Area transit not flinching in wake of India bombings

In the wake of terror attacks that claimed more than 160 lives on commuter trains in Mumbai, India, security on the Bay Area’s transit and bridges has not been markedly, or at least publicly, increased.

The federal Department of Homeland Security did not raise the terror alert level, so most local agencies said they were reminding employees to be vigilant, but have not necessarily committed extra resources to increased security as a result of the bombings in India.

Just after 5 p.m. Tuesday, local time, eight bombs exploded on commuter trains in Mumbai, India. No group had taken responsibility for the attack as of press time, and investigators had yet to name a suspect.

In a statement issued Tuesday, U.S. Homeland Security Secretary Michael Chertoff said, “There are no plans to raise the nation’s threat level as a result of this atrociousact. We will work with individual transit agencies that may choose to increase their vigilance, as a matter of prudence, at this time. More generally, we continue to strengthen mass transit security throughout the country.”

Bay Area Rapid Transit district spokesman Linton Johnson said Tuesday that the agency had beefed up its security a year ago in the wake of the July 7 bombings on the London Underground. They again increased security measures Friday, the anniversary of those bombings. Those measures remain in place and did not change Tuesday.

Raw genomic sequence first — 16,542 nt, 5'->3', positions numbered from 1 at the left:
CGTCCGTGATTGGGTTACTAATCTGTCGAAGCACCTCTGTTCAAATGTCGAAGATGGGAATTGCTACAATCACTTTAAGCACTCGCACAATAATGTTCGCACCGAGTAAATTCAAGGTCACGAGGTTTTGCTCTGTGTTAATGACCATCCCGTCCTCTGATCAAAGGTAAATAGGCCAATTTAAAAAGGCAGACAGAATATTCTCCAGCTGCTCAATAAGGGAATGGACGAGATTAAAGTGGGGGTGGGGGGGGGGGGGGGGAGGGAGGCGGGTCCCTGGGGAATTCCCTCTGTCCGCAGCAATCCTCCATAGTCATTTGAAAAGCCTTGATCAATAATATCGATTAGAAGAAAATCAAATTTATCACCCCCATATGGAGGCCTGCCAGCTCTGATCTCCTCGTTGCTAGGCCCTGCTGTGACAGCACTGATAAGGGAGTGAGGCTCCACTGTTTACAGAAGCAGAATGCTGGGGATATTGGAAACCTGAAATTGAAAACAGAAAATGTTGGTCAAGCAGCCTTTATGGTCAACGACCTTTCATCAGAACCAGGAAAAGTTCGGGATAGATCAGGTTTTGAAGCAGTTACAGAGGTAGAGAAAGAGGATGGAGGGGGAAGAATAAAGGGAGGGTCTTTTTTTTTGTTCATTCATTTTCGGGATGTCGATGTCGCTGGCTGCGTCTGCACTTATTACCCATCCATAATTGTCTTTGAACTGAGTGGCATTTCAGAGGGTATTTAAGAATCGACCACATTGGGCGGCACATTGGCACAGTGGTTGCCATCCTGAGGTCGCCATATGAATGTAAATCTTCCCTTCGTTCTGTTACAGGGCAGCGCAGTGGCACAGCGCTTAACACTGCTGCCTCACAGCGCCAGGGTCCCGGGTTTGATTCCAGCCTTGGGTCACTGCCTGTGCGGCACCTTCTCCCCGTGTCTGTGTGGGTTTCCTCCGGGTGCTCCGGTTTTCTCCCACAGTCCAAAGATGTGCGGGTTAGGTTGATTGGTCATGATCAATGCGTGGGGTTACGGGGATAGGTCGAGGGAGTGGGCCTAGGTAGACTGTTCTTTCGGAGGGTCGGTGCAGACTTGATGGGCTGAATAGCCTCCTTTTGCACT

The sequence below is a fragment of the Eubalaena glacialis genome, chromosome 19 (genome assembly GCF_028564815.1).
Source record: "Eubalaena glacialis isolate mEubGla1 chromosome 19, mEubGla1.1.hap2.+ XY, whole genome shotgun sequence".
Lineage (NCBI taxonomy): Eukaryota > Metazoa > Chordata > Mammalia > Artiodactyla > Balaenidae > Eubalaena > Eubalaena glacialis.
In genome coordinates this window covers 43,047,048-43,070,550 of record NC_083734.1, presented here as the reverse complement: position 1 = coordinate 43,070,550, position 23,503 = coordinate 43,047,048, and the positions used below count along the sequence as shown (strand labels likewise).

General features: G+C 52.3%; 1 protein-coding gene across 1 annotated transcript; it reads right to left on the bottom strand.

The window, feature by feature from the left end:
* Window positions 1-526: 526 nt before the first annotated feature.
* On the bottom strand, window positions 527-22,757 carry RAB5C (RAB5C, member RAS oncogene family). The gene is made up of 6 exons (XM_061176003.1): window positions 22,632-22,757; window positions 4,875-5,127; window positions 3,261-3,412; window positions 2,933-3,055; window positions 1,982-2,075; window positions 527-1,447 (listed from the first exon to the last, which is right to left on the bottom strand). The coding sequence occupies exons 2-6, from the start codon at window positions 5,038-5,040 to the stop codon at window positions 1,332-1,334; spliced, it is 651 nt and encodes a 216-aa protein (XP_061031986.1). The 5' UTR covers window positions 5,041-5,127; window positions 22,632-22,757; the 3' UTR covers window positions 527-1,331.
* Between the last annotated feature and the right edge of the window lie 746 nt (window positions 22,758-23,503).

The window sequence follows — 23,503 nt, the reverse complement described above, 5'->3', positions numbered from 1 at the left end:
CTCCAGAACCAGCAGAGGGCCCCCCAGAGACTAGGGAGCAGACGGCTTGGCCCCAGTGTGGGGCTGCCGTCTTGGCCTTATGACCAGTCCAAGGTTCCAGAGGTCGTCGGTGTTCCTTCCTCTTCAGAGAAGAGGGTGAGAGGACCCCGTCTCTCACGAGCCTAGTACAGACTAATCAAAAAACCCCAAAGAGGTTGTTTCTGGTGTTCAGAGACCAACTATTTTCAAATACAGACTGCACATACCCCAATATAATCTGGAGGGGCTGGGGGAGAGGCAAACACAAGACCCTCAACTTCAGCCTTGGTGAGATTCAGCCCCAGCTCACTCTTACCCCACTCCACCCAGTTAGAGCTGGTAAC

Other agencies, including Golden Gate Bridge, Highway and Transit, have remained in a heightened state of alert since Sept. 11, 2001.

“When something like that happens everyone else is reminded. There is an assumption somehow that people in our business have forgotten about it but that is not the case,” San Francisco Municipal Transit Administration spokeswoman Maggie Lynch said Tuesday.

The California Highway Patrol, which provides security on the San Francisco-Oakland Bay Bridge, would not comment on whether it had increased security Tuesday, but said it remains vigilant. Spokeswoman Fran Clader said the agency doesn't make security specifics public because “we don’t want the bad guys to know whether we fluctuate our security posture and what would cause that.”

But elsewhere in the country, municipalities reinforced their transit security.

The Los Angeles County Sheriff’s Department, which provides security for the Metro transit system, reassigned personnel from other duties to the Metro on Tuesday for the sake of higher visibility, Capt. Jacques LaBerge said. New York City sent hundreds of its police officers to patrol the subway and conduct random bag searches there.

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